Lab Manager | Run Your Lab Like a Business
A bearded dragon basking on a fake human skull on a black background

Rapidly Evolving Species More Likely to Go Extinct, Study Suggests

New study shows that slow and steady wins the evolutionary race in certain reptiles

by University of Bristol
Register for free to listen to this article
Listen with Speechify

Researchers at the University of Bristol have found that fast evolution can lead to nowhere.

In a new study of lizards and their relatives, Dr. Jorge Herrera-Flores of Bristol’s School of Earth Sciences and colleagues have discovered that “slow and steady wins the race.”

Get training in Lab Crisis Preparation and earn CEUs.One of over 25 IACET-accredited courses in the Academy.
Lab Crisis Preparation Course

The team studied lizards, snakes, and their relatives, a group called the Lepidosauria. Today there are more than 10,000 species of Lepidosaurs, and much of their recent success is a result of fast evolution in favorable circumstances. But this was not always the case.

Herrera-Flores explained: “Lepidosaurs originated 250 million years ago in the early Mesozoic Era, and they split into two major groups, the Squamates on the one hand, leading to modern lizards and snakes, and the Rhynchocephalians on the other, represented today by a single species, the tuatara of New Zealand. We expected to find slow evolution in Rhynchocephalians, and fast evolution in Squamates. But we found the opposite.”

“We looked at the rate of change in body size among these early reptiles,” said Dr. Tom Stubbs, a collaborator. “We found that some groups of Squamates evolved fast in the Mesozoic, especially those with specialized lifestyles like the marine mosasaurs. But Rhynchocephalians were much more consistently fast-evolving.”

“In fact, their average rates of evolution were significantly faster than those for Squamates, about twice the background rate of evolution, and we really did not expect this,” said Dr. Armin Elsler, another collaborator. “In the later part of the Mesozoic all the modern groups of lizards and snakes originated and began to diversify, living side-by-side with the dinosaurs, but probably not engaging with them ecologically. These early lizards were feeding on bugs, worms, and plants, but they were mainly quite small.”

Professor Mike Benton added: “After the extinction of the dinosaurs, 66 million years ago, at the end of the Mesozoic, the Rhynchocephalians and Squamates suffered a lot, but the Squamates bounced back. But for most of the Mesozoic, the Rhynchocephalians were the innovators and the fast evolvers. They tailed off quite severely well before the end of the Mesozoic, and the whole dynamic changed after that.”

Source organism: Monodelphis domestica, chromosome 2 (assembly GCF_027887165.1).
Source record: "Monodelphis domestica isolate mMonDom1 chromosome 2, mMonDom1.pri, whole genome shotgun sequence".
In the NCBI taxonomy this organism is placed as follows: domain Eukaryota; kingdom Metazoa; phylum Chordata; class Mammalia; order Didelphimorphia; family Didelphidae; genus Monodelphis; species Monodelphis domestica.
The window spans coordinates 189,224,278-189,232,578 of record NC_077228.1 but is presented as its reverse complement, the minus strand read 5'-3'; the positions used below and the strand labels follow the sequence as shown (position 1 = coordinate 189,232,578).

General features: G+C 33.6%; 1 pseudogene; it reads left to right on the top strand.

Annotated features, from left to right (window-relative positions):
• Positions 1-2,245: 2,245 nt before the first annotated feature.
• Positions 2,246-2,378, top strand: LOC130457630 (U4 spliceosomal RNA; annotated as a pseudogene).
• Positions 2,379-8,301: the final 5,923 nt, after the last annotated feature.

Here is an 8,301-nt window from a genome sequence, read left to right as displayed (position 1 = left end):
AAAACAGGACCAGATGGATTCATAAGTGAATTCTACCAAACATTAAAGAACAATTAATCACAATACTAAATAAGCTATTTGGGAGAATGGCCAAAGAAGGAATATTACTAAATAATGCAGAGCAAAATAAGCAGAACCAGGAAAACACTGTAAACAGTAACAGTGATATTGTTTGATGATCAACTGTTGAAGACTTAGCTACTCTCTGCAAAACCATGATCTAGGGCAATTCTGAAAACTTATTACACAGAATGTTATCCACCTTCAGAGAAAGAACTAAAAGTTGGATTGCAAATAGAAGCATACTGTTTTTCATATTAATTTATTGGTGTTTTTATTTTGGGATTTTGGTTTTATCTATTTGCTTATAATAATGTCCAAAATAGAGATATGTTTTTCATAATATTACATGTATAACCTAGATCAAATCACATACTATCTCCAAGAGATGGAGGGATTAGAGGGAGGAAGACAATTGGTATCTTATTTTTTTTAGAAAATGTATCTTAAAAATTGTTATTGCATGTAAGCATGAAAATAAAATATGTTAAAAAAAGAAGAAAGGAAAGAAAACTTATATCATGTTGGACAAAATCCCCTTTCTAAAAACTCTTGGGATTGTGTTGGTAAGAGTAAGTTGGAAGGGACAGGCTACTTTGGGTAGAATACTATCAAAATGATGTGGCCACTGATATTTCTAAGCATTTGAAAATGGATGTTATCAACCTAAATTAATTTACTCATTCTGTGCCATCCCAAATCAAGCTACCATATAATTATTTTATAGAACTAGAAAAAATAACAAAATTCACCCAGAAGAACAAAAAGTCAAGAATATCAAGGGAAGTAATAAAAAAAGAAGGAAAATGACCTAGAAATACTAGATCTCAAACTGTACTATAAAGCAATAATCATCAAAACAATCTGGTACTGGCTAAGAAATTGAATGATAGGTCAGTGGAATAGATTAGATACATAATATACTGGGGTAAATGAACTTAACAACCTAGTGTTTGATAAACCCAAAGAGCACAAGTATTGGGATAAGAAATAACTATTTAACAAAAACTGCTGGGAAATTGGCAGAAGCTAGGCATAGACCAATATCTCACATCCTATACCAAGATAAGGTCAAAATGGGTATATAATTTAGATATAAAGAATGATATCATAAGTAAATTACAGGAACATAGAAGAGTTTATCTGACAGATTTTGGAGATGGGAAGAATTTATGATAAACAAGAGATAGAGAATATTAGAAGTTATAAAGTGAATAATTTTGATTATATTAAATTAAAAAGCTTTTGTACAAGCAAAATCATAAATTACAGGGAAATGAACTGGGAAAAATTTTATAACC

This work confirms a challenging proposal made by the famous paleontologist George Gaylord Simpson in his 1944 book Tempo and Mode in Evolution. He looked at the fundamental patterns of evolution in a framework of Darwinian evolution and observed that many fast-evolving species belonged to unstable groups, which were potentially adapting to rapidly changing environments.

Benton continued: “Slow and steady wins the raceIn the classic Aesop’s fable, the speedy hare loses the race, whereas the slow-moving tortoise crosses the finishing line first. Since the days of Darwin, biologists have debated whether evolution is more like the hare or the tortoise. Is it the case that big groups of many species are the result of fast evolution over a short time or slow evolution over a long time?

“In some cases, they can stabilize and survive well, but in many cases the species go extinct as fast as new ones emerge, and they can go extinct, just like the napping hare. On the other hand, Simpson predicted that slowly evolving species might also be slow to go extinct, and could in the end be successful in the longer term, just like the slow-moving but persistent tortoise in the fable.”

- This press release was originally published on the University of Bristol website